Critique of Pure Reason; Religion Within the Limits of Reason

From Censorpedia

Date: 1793, 1827, 1928, 1939

Region: Russia and Central Asia

Subject: Religious

Medium: Literature

Artist: Immanuel Kant (1724-1804)

Confronting Bodies: the Lutheran Prussian State and King Frederick William II; The Roman Catholic Church; The Soviet Union; Franco's Spain

Dates of Action: 1793, 1827, 1928, 1939

Location: Prussia, Italy, Soviet Union, Spain


Description of Artwork: Critique of Pure Reason, 1781: The result of some 10 years of thinking and meditation. Kant inaugurated a new era in the development of philosophical thought. His comprehensive and systematic work in theory of knowledge, ethics, and esthetics greatly influence all subsequent philosophy. Divided in two parts: Transcendental Doctrine of Elements and Transcendental Doctrine of Method. Die Religion Innerhalb der Grenzen der Blossen Vernunft, (Religion Within the Limits of Reason) 1793: Dispute with Prussian authorities on the right to express religious opinion.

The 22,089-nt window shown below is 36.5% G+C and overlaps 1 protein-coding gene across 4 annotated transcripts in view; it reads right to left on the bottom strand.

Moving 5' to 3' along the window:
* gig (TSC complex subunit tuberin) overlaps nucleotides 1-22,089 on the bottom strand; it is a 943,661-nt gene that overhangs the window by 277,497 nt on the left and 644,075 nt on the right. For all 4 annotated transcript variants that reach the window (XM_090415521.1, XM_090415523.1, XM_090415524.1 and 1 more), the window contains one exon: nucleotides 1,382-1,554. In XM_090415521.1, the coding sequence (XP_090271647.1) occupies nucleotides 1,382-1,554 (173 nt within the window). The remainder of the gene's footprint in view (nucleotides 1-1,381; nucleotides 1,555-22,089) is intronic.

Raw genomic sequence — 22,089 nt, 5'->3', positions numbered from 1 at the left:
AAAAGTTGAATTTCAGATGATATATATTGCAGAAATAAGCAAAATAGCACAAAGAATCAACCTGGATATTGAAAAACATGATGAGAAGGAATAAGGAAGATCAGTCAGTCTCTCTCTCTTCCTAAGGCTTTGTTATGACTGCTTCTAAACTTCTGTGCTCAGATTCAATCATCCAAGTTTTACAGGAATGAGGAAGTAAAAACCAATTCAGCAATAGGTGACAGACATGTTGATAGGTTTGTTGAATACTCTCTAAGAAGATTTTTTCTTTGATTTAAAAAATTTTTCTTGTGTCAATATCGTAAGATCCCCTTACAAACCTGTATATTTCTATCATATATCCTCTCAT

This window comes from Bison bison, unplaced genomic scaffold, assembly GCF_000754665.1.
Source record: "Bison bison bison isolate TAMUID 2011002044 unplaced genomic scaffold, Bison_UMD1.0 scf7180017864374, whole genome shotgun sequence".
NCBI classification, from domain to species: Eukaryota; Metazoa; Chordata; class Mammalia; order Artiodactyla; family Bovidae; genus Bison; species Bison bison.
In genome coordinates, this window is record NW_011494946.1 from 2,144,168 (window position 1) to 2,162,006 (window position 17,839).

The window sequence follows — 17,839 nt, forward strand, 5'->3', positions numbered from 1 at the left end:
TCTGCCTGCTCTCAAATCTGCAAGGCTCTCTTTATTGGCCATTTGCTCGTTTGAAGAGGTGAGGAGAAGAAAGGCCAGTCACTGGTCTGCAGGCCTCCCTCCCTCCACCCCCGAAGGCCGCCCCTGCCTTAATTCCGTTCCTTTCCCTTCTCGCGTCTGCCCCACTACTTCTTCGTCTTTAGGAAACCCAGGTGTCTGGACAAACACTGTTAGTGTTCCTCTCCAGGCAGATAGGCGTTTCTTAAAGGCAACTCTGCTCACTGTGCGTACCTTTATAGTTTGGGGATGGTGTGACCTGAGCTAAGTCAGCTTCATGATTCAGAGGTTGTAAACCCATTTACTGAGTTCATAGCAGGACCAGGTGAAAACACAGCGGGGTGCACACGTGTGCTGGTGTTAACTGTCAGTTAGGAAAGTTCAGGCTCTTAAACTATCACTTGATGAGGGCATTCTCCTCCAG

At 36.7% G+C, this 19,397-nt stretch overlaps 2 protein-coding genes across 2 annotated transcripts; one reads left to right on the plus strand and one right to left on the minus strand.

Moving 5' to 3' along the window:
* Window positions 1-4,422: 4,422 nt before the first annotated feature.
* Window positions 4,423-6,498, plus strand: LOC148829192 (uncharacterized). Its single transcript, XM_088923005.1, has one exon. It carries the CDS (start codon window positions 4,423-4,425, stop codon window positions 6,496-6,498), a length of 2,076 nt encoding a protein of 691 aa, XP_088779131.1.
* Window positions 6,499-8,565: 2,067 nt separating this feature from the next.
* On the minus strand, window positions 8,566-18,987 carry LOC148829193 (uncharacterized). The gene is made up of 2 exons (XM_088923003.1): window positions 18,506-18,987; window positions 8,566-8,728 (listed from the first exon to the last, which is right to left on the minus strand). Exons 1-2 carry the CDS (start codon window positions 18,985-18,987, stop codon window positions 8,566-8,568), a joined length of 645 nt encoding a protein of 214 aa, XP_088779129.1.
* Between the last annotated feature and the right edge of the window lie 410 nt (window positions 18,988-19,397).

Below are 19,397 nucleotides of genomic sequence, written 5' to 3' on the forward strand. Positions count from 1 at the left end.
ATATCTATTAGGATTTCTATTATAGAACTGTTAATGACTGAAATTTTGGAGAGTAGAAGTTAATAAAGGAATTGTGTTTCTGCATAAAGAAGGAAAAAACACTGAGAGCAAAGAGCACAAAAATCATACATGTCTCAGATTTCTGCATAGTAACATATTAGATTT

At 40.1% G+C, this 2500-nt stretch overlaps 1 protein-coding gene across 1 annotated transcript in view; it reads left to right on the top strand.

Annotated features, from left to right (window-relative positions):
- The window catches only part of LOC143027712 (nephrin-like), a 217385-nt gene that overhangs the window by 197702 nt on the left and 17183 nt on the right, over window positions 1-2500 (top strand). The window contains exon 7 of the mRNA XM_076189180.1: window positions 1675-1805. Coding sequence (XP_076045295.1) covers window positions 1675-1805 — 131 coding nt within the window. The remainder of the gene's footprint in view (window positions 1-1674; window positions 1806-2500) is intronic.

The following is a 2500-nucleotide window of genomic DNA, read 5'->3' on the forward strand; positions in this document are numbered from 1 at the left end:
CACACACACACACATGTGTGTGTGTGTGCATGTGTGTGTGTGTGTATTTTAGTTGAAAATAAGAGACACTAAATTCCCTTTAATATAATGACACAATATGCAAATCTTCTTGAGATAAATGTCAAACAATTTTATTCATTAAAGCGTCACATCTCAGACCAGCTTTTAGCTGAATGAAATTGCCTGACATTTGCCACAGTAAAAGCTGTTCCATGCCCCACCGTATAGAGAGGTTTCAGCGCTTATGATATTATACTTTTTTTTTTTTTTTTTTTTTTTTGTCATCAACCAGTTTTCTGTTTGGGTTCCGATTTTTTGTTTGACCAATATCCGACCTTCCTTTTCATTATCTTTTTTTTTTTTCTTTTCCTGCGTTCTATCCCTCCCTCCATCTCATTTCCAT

The Incident: 1793, Prussia: Die Religion Innerhalb der Grenzen der Blossen Vernunft, second part, was suppressed by the strongly Lutheran Prussian State because it was opposed to the literal doctrines of the Lutheran Church.

Results of Incident: 1793, Kanigsberg: Both parts were published, and Frederick William II promptly forbade the author to lecture or write on religion, not so much because of his religious unorthodoxly, as for his supposed sympathy with French revolutionary ideas. 1827, Rome, Italy: Critique of Pure Reason, in Italian, was placed on the Index. 1928, Soviet Union: All works banned. 1939, Spain: France purged the libraries of "such disgraceful writers" as Kant.

Source: Banned Books 387 B.C. to 1978 A.D., by Anne Lyon Haight, and Chandler B. Grannis, R.R. Bowker Co, 1978.